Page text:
SAP Data – What good is it if you don’t use it?

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A couple weeks ago, I was chatting my friend Justin, and we got into a great discussion about how businesses seem to be so poorly run, despite having access to almost limitless data.  So, what’s the deal?  how is it in an age of ERP systems that capture everything you do, we still see so many organizations struggling, or worse yet, barely hanging?  Well, we came up with a couple of things that I believe explain a lot (and I hope you can learn from it).  Most of this will be from my experience of SAP data.

1.  If you don’t know what the data means, how can you interpret it properly.  This sounds so simple, but when you stop to think about it, in a giant system like SAP, there is so much data.  If don’t know what the data means, how can you possibly use it?  In addition, the bigger the system, the harder it is to mix and match the data into something that makes sense to your team.

2.  If you don’t know where to find the data, it’s gonna be tough to use.  Again, similar to the first point, knowing the data is in there, doesn’t help you find what you NEED to know.  In an ERP system, often there is so much data, that getting the stuff you really need can be challenging.  SAP for example has so many different dates, that knowing which data you really need to be using can be a challenge.  Figuring out the correct data, and then pulling it together to give you the information you need often takes someone with a lot of knowledge about the system.

3. Analysis of the data is key to pinpointing the true issue.  Once you have all the information, and you’ve put it into a readable format, now someone needs to look at it and interpret what it means.  Take my area for example, Service management.  If you have an issue with repairs in-house not happening quickly enough.  There are many areas to review to figure out where the bottleneck really is.  The issue could be the receiving group not processing the delivery soon enough, it could be that the service order doesn’t get released in a timely manner due to missing parts or lack of capacity.  It could even be that the service department doesn’t enter in the data when they need to.  If you don’t know what data to look it, you could be solving the wrong problem.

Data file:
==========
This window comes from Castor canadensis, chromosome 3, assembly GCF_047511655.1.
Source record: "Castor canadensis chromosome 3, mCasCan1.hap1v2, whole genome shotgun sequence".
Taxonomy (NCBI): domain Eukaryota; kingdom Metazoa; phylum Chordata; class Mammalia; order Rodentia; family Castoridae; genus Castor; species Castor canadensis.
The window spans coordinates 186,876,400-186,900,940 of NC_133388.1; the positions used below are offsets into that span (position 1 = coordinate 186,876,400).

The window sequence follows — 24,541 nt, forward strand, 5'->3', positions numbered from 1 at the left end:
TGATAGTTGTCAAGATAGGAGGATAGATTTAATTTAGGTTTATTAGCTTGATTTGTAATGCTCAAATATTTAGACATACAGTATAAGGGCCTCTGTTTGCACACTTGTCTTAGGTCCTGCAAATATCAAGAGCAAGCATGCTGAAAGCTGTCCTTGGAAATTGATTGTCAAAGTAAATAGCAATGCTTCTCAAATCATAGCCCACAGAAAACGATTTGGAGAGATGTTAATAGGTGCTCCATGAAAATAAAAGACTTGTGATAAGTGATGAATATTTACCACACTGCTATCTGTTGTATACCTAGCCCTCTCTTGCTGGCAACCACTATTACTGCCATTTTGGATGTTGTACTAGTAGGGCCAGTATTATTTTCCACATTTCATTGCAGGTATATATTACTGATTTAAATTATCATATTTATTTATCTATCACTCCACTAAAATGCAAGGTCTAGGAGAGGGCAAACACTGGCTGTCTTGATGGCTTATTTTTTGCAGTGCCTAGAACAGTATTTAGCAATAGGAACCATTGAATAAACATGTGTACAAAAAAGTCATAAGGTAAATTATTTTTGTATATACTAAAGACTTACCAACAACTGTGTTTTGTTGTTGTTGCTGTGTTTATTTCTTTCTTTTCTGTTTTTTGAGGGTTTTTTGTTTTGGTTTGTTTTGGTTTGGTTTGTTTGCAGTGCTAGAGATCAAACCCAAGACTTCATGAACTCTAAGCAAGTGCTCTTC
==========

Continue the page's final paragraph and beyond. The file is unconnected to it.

4.  If you don’t use the information, things can’t get any better.  Now, this is the most difficult of all things to overcome.  When an organization doesn’t act on the data they have extracted, things will not improve.  As a consultant, this is the most frustrating place to be.  Seeing upper management receiving all the data to pinpoint where things are “broken”, but then not taking any actions to improve the the organization.  A couple years back, I was a on a project where inventory was in a terrible predicament.  Things were in the wrong place, employees were not properly transacting things in the system, and every day it got worse.  The entire team kept telling them to perform a full physical inventory, yet the business refused.  Instead, they spent days and weeks counting certain areas they believed were causing the issues.  All this managed to do was shift the problem around and never solve the issue.

As you can see, there are a lot of things preventing businesses from running at their best.  The good news is that of the issues listed above can be solved if you can get someone that does the data, and how to analyze it.  The 4th issue… well that’s beyond anything I can offer any help for =)

Anyway, I’m sure I left a bunch of stuff out…  but I hope you enjoyed it.


As always, thanks for reading and don't forget to check out our SAP Service Management Products at my other company JaveLLin Solutions,

One thought on “SAP Data – What good is it if you don’t use it?

  1. Great topic Mike. I think there is a 5th one – poor master data governance. I’ve seen this in the 3 of the 4 organizations I’ve worked for in my career and have heard about it from every BI consultant I’ve met.

    A lot of organizations don’t put the processes & procedures into place to ensure their master data is correctly going into the transactions. While some folks view this as a strength….IMO, that’s actually one of the biggest “drawbacks” to BI soutions – the ability to manipulate the transactional data going into the Data Warehouse for reporting. Rather then going back, cleaning up the master data, putting in controls, training indivuduals about the imporance of it, and *actually holding them accountable* – some developer starts writing “if-else” statements to load the data correctly because it’s faster to do it and makes management happy to get their color pie-charts.

    Evenutally someone will want a new business process tied to these same “else-if” statements because they think it’s the way the world works- rather then using master data to drive configuration, your forced to write more custom code to take care of it.

    While it will work, it makes life miserable on the lowly IT guy because your then forced to copy that same “if-else” statement into every single report, transaction, custom interface, etc. to get the data & downstream processes to match. When you go to upgrade, every one of those enhancements then needs to be tested. The worst part of it all is that years later when someone forgets about the rogue “if-else” statement…..someone will looks at the ERP version of a report and realize it doesn’t actually match the “BI” version – forcing some analyst to spend two days to crunch through the numbers only to realize that it’s WAD.

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